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HOME > PAST ISSUE > May-June 2013 > Article Detail

FEATURE ARTICLE

Alzheimer’s Disease: The Great Morbidity of the 21st Century

Neuroangiogenesis (NAG) provides a vascular basis for understanding Alzheimer’s disease, senile dementias and cognitive decline with aging

Charles T. Ambrose

Alzheimer’s disease bids to become in its own way as devastating in the foreseeable future as any of the great plagues of the past. The Black Death (bubonic plague of the 14th century) was also called the Great Mortality because it killed many of those infected within a week or two of its onset. By analogy but in contrast, Alzheimer’s disease could be termed the Great Morbidity, because it sends affected persons down a fading mental spiral for decades before their death from other causes.

2013-05AmbroseF1.jpgClick to Enlarge ImageIn the United States at present, Alzheimer’s disease (AD) afflicts 13 percent of people age 65 and older and 43 percent of those 85 and older, or in total, an estimated 5.4 million—equivalent to the current population of Minnesota. AD is the fourth leading cause of death in the United States today. By 2030 the number of persons in the country with AD is expected to reach 7.7 million and by 2050 will approach 11 to 16 million—think of Ohio, Illinois or Pennsylvania. The impending economic and social impact from AD will compromise American life immensely during the coming decades … “unless preventative strategies are found,” as urged by numerous Alzheimer researchers.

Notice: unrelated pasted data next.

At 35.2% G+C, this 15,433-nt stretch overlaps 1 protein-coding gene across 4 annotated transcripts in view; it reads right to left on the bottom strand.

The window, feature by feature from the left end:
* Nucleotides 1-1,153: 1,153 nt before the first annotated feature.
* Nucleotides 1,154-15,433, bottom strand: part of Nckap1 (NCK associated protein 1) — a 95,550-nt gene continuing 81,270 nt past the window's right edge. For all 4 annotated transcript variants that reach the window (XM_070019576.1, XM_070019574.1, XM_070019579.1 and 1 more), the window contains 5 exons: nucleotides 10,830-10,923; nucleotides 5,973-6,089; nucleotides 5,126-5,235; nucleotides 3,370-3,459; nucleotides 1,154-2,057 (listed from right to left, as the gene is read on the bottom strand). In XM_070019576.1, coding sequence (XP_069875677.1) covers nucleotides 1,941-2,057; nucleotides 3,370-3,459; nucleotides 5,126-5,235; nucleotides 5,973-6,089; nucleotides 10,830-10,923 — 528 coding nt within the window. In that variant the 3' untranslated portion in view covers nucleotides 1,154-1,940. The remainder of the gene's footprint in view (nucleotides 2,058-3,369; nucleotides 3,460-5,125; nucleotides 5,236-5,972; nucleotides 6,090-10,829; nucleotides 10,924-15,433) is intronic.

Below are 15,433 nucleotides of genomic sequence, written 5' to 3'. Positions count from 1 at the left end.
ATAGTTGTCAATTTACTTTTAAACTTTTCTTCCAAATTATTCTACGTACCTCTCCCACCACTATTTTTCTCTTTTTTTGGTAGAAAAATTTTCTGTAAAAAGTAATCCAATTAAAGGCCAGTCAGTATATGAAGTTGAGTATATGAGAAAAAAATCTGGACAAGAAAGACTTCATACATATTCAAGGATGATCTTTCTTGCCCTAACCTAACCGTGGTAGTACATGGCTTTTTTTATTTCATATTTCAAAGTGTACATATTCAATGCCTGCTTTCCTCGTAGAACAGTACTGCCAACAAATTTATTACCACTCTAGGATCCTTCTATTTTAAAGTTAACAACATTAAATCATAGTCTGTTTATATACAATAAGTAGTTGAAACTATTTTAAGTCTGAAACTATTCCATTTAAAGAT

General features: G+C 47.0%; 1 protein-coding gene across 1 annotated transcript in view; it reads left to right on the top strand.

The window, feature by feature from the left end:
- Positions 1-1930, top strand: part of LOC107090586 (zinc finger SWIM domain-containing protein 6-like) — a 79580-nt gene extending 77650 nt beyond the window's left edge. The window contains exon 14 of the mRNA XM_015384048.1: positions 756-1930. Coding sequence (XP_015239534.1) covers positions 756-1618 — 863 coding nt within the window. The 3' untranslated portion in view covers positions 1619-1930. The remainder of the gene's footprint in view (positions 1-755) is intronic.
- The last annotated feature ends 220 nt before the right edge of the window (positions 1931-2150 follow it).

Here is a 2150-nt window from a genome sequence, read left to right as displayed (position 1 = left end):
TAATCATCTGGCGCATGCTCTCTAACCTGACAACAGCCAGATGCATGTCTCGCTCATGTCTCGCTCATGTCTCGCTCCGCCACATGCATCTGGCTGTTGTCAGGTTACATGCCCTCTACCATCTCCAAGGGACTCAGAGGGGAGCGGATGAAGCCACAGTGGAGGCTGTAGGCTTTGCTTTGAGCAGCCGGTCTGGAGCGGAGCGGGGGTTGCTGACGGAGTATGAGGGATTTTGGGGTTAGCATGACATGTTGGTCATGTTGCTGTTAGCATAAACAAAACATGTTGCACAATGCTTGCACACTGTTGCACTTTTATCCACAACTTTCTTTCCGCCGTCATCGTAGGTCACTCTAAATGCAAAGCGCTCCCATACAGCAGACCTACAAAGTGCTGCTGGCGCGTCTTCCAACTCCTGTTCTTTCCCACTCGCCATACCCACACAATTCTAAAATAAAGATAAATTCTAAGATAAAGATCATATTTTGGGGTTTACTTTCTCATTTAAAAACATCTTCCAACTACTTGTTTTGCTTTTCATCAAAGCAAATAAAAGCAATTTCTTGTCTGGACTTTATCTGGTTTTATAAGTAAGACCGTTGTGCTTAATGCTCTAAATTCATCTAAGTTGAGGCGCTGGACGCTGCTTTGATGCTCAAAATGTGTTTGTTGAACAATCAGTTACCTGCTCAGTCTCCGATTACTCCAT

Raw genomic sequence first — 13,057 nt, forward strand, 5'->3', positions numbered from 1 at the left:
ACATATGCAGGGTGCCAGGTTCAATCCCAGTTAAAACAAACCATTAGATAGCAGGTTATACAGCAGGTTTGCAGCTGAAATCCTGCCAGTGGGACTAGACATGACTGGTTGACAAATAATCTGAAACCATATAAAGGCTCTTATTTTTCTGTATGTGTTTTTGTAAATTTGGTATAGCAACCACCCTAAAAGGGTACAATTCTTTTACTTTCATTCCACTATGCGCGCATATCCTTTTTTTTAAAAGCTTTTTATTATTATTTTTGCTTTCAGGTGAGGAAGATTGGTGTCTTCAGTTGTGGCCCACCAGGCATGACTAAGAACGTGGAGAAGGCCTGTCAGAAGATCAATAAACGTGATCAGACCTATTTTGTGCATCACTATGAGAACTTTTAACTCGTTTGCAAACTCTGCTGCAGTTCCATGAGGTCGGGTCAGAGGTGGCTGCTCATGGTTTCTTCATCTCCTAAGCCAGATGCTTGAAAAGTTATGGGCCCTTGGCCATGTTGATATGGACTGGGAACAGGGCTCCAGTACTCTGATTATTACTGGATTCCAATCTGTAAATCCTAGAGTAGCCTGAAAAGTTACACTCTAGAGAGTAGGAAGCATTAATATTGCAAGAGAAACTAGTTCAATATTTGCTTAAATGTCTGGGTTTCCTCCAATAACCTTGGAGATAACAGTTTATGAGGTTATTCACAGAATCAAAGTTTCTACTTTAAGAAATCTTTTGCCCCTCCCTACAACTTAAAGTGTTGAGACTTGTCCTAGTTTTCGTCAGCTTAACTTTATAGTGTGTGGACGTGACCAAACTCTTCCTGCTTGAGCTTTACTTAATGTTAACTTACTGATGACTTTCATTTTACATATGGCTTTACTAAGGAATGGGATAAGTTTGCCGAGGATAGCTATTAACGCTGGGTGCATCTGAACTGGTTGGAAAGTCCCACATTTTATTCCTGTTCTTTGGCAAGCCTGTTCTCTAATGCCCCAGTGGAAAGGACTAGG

Relevant in this discussion is the condition senile dementia (SD), which some regard as distinct from AD but others employ as a generic term encompassing it also. Throughout the greater world, senile dementia affects 5 to 7 percent of people over age 60. This number is expected to double in the next 20 years and reach 100 million by 2050.

2013-05AmbroseF2.jpgClick to Enlarge ImageIn the literature are several other terms for progressively impaired mental states—for example, adult onset dementia, cognitive decline with aging, vascular dementia, and frontal temporal dementia. Each has a particular meaning, which need not be explained here. AD accounts for 50 to 70 percent of all dementias. I link all the above mental conditions together because they may have a common basis—that is, diminished cerebral capillaries. This essay is a shortened version of a longer paper in the Journal of Alzheimer’s Disease, 2012, which presents in more detail the NAG hypothesis to explain these conditions.




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